The BBC told Novara Media:

“The BBC stands by its journalism and we completely reject any accusations of bias or dishonesty. The Panorama programme explored a topic of undoubted public interest, broadcasting powerful and disturbing testimonies from party members who’d suffered anti-Semitic abuse.”

Ware told Novara Media:

“I stand by the Panorama programme, the whistle-blowers and the many confidential sources who helped inform it. Any suggestion that the whistle-blowers were motivated in their approach to individual cases more by factionalism than principle is unworthy.”

A longer version of Ware’s statement is published at the end of this article.

Disputes head ‘failed to act on complaints’ while ‘working against Corbyn’.

Sam Matthews said:

His team was accused of being out to undermine Corbyn and not investigating complaints properly. This created a toxic work culture. Interference from the leadership made it harder to tackle complaints.

The report says:

Matthews was part of a rightwing faction that “openly worked against the aims and objectives of the leadership” and even “the party’s core objective of winning elections”, according to the report. He was the person who conducted the most significant attacks on the party’s leftwing membership under McNicol, the report alleges.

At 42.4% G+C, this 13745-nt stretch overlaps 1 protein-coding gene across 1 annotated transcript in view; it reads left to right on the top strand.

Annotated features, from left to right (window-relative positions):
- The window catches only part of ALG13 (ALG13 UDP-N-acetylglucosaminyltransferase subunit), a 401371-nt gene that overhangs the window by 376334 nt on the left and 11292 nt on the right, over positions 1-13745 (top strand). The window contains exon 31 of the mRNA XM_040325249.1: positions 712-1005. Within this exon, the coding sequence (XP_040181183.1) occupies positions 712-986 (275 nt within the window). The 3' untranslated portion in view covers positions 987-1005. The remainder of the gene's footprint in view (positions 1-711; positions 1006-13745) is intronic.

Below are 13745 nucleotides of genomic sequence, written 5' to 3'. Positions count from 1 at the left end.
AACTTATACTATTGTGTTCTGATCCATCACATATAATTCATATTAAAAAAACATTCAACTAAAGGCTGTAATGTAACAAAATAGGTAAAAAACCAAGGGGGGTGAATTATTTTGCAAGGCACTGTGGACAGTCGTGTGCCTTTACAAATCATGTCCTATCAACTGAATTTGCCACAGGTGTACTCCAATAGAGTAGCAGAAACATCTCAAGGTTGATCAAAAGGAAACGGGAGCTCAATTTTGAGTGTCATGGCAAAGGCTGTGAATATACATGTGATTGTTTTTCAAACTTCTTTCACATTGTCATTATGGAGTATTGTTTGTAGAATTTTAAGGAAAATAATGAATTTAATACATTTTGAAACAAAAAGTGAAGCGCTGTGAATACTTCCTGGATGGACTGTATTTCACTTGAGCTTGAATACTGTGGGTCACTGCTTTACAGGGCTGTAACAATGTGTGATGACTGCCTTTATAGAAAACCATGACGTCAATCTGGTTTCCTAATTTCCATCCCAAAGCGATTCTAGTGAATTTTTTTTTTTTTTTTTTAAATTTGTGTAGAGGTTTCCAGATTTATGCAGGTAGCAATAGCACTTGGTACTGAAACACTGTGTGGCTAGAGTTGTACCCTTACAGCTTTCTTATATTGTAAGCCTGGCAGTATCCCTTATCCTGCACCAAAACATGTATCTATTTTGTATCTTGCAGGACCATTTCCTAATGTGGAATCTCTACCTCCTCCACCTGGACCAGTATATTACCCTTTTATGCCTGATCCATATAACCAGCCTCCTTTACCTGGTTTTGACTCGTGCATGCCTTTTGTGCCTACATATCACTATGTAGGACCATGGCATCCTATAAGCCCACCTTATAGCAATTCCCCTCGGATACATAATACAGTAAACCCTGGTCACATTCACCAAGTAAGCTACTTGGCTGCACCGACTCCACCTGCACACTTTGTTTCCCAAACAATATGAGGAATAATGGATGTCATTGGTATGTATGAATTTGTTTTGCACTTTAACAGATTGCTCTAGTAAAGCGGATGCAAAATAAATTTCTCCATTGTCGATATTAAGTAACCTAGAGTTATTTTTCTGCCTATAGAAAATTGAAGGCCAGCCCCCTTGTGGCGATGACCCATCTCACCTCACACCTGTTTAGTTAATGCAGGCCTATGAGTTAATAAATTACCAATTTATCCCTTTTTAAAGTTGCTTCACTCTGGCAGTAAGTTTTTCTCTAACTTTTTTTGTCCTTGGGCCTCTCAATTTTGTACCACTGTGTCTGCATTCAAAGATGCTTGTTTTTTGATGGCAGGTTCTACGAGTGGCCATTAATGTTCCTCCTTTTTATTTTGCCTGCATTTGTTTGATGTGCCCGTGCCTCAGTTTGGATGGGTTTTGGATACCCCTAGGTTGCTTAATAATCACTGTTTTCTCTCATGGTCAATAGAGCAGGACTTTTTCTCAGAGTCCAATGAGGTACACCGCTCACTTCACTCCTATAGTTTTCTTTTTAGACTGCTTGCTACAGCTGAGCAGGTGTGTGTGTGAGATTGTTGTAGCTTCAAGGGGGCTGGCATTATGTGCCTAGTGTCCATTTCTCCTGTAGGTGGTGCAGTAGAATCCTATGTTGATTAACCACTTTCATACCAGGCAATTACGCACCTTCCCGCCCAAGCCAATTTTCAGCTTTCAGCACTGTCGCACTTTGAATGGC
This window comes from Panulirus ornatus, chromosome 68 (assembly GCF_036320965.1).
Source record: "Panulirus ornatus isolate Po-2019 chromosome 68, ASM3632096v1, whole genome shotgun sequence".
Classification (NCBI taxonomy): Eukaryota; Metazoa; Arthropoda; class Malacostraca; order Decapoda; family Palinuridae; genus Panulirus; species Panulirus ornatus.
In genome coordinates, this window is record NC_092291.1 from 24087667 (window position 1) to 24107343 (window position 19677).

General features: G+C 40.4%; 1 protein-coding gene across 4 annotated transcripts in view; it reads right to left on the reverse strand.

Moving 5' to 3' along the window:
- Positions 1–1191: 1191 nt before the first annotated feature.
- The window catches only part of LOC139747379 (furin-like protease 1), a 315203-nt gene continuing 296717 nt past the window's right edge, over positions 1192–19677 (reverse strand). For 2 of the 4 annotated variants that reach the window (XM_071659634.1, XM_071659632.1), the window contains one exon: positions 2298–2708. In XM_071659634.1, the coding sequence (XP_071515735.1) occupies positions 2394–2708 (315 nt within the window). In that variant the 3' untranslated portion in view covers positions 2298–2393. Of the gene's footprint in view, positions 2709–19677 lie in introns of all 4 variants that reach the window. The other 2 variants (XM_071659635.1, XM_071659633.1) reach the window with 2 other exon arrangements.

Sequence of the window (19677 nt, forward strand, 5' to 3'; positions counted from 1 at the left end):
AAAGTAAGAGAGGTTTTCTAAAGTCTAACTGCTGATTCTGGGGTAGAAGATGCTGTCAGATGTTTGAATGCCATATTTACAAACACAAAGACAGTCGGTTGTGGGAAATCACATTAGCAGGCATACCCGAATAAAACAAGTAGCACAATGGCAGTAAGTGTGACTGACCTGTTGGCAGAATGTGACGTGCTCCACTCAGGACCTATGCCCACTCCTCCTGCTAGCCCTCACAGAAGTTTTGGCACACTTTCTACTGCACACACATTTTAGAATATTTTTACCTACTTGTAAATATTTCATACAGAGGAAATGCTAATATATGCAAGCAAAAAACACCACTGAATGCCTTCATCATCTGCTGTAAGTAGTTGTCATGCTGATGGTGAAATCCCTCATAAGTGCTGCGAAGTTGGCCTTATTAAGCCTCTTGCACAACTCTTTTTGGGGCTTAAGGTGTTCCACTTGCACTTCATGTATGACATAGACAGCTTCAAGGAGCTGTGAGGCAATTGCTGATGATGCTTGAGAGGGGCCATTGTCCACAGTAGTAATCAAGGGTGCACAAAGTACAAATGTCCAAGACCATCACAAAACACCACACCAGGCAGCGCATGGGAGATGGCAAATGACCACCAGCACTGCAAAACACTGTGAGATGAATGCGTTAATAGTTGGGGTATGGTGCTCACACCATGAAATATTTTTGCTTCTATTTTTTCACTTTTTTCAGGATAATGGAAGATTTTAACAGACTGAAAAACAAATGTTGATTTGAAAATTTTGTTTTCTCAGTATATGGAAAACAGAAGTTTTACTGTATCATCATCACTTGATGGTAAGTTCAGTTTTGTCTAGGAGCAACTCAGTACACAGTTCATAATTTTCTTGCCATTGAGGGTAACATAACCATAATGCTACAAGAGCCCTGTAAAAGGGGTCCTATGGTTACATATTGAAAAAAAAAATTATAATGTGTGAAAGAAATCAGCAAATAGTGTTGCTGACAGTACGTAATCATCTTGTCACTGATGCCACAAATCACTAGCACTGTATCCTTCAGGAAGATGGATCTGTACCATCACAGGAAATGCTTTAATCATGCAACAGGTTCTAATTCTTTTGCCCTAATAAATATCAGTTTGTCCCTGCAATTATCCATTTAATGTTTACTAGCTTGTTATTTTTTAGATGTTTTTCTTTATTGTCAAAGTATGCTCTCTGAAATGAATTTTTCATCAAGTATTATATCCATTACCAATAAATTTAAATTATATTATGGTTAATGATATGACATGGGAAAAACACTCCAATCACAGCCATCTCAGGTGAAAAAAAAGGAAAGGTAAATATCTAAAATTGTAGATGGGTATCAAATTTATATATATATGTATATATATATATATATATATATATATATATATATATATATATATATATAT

The report says Matthews ran a project to suspend Corbyn supporters during the 2016 leadership election. It also says he ran a project during the 2017 general election to secretly divert funds from key marginal constituencies to instead protect MPs who were his factional allies. He suggested that he should be paid extra for his work on this, mentioning that he left £100,000 in the project budget, although it is not clear what this means.

Matthews failed to investigate serious complaints, says the report, including hundreds about antisemitism, while presiding over a demotivated and dysfunctional team. He failed to check a shared email inbox for which he was responsible for months at a time, the report says.

From 1 April 2017 to 19 February 2018, a period of over ten months, there was not a single antisemitism case handled by Matthews’ team without prompting by other staff, the report says.

The report suggests Matthews’ lack of action was partly due to his preoccupation with factional politics. Matthews’ staff “were bitterly opposed to the leadership of Jeremy Corbyn, and seem to have been demotivated, or largely interested in work that could advance a factional agenda,” it says.

Matthews failed to act for nine months against a Labour candidate who denied the existence of the Holocaust, the report says. Moreover, the report says he did not even suggest suspension for another member who had shared virulently antisemitic material about “Jewishness and eugenics” and conspiracy theories about Israel being responsible for the 9/11 attacks.

In one case Matthews handled, a Labour member repeated a conspiracy theory about the Rothschilds and said Jewish people are prone to “cry anti semitism and harp back to the holocaust to curry sympathy” if you challenge their views on Israel.

Matthews did not think the statement warranted a suspension. He wrote to a colleague: